May 12, 2013


A note about “Supervenience”

I was studying medical anthropology and logic, as well as human ecology at the Australian National University. Deep in research into Supervenience (my mentor was Richard Sylvan) I realised that the search for cause (the keystone of western medicine) itself could be a misdirection under certain conditions—that attention to simple symmetry and redressing any imbalances presenting in the body provided a way of working that did not require the identification of cause. Some of my initial insights can be found HERE in the article “Supervenience, massage,  and stretching”. It was prepared for the Journal of the Australian Association of Massage Therapy, but I can’t search their journal database (they appear to not have one) and I do not recall if they actually published it. Ah; it was: HERE is the link to the published article.

The original title of the article was Supervenience and the natural therapies. The back story is that all therapies that rely on some kind of intervention on the surface or deep musculature, or superficial or deep fascia use the supervenient relation to do their work. This includes acupuncture, massage, Rolfing… all physical therapies, in fact.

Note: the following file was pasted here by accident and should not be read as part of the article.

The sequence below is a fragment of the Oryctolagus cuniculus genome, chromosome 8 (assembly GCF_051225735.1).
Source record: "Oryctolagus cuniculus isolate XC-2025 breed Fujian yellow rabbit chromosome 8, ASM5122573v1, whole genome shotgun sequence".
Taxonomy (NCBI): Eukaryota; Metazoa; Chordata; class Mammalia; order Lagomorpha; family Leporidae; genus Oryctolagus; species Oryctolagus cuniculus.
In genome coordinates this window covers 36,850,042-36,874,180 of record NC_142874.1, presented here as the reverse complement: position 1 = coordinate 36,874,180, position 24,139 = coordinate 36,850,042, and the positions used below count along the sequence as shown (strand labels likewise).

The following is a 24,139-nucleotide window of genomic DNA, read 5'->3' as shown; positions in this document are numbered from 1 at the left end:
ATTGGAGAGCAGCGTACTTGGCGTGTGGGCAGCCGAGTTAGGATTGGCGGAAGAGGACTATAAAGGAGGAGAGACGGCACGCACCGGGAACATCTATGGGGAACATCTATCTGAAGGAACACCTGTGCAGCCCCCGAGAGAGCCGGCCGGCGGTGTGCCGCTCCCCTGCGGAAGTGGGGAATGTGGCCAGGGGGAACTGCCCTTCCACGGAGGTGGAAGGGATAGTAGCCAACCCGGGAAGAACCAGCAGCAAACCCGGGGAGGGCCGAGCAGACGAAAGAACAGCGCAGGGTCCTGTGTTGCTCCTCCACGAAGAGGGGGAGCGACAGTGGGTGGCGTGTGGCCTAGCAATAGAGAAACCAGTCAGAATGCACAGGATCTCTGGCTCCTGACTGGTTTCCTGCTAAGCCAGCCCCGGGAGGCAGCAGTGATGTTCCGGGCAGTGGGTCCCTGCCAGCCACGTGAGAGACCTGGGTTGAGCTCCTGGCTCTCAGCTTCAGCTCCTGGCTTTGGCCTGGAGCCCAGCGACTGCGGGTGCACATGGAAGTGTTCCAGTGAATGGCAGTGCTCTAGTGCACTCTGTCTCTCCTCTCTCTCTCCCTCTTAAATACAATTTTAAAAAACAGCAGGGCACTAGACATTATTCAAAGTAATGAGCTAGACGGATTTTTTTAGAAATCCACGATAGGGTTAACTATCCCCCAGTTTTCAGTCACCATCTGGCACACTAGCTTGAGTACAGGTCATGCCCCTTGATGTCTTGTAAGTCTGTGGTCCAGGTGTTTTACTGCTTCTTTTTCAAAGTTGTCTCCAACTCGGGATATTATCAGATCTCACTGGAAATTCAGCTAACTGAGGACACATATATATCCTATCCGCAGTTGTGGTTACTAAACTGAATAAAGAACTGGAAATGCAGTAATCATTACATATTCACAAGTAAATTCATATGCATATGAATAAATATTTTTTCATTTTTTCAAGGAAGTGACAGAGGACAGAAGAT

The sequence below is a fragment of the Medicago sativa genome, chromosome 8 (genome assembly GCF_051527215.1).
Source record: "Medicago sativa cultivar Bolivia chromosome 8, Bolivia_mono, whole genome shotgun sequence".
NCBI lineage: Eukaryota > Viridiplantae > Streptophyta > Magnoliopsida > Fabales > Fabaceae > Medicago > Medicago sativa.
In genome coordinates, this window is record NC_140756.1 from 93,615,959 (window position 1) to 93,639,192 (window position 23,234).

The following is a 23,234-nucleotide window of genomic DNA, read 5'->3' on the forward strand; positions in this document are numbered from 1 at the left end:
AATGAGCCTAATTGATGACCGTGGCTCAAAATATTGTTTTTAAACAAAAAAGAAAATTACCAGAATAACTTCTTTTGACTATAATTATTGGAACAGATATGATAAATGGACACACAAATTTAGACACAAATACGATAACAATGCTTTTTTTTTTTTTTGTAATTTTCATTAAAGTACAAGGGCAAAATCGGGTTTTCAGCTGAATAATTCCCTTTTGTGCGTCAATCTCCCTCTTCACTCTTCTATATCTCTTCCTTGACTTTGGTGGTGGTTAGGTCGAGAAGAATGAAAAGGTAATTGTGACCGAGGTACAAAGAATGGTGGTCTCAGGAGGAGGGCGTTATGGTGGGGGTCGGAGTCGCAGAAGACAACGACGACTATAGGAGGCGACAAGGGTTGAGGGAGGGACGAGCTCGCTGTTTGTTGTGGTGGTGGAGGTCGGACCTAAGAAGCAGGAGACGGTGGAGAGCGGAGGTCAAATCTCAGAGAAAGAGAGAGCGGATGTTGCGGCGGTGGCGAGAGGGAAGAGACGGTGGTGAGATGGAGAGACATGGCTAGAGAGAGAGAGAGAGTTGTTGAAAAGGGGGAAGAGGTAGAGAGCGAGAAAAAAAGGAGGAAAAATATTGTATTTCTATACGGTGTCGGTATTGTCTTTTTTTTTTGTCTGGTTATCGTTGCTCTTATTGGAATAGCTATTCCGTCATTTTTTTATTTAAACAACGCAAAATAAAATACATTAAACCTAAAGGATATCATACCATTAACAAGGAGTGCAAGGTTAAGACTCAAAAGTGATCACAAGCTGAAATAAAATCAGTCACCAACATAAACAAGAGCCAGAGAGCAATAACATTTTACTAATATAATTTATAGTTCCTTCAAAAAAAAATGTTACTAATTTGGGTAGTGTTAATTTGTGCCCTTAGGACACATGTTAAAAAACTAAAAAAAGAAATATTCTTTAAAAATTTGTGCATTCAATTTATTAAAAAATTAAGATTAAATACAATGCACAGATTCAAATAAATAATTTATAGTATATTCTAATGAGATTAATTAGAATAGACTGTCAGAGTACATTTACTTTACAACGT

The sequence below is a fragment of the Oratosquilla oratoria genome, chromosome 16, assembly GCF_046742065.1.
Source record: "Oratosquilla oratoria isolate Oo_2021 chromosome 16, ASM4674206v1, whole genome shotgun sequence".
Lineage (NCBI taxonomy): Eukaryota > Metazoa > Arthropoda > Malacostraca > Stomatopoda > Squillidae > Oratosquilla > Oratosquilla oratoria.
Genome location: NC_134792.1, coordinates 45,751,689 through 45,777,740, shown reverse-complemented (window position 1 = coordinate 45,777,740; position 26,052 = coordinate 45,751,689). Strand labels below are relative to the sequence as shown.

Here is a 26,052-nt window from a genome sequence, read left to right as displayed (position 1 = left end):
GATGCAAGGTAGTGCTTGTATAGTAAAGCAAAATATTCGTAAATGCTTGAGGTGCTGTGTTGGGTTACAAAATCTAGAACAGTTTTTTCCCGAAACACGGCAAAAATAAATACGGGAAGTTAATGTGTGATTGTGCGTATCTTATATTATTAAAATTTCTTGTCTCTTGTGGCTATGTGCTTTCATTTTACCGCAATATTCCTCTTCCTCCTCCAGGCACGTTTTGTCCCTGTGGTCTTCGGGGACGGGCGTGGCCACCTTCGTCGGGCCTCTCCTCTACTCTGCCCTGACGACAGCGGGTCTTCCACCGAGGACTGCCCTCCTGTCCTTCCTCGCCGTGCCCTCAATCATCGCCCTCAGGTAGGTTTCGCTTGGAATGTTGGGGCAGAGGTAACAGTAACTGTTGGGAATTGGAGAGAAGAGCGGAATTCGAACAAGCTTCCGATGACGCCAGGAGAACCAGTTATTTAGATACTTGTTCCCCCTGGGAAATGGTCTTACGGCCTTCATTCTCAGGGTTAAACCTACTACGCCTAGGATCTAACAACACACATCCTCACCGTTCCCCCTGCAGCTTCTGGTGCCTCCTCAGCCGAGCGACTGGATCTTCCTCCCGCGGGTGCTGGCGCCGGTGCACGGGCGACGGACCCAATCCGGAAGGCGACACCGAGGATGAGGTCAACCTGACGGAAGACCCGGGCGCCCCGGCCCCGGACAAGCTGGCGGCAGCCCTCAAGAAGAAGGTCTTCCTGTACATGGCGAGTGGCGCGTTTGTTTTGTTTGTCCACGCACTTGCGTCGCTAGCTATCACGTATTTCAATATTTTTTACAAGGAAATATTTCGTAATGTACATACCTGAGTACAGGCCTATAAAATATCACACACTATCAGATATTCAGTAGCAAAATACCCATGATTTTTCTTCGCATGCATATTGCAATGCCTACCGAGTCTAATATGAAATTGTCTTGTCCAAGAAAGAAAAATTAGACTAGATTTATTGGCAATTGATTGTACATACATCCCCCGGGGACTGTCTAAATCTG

Please read the article for more detail, but for now the relation can be stated simply: in complex systems, there can be no change at one level without a corresponding change in the subvening levels. So in the case of becoming more flexible, for example, we don’t need to know whether it’s the fascia that has changed, or the innervation that has changed, or the muscular structure itself has changed, or something in the relations between all of these comprising parts. What we know is that a particular approach to stretching is likely to provoke changes in the system that will be experienced as becoming more flexible. It is very likely that the actual causal story is extremely complex. The lovely aspect of supervenience theory is that we do not need to concern ourselves with these complexities, except when we do have a clearer idea of the causal story (for example, piriformis syndrome). And if the cause of the problem can be identified in the sense it simply makes the treatment more efficient. Speaking more formally now, it is accurate to say that the set of causal relations in a complex system is a much smaller set than the set of supervening relations. We work with what we have.

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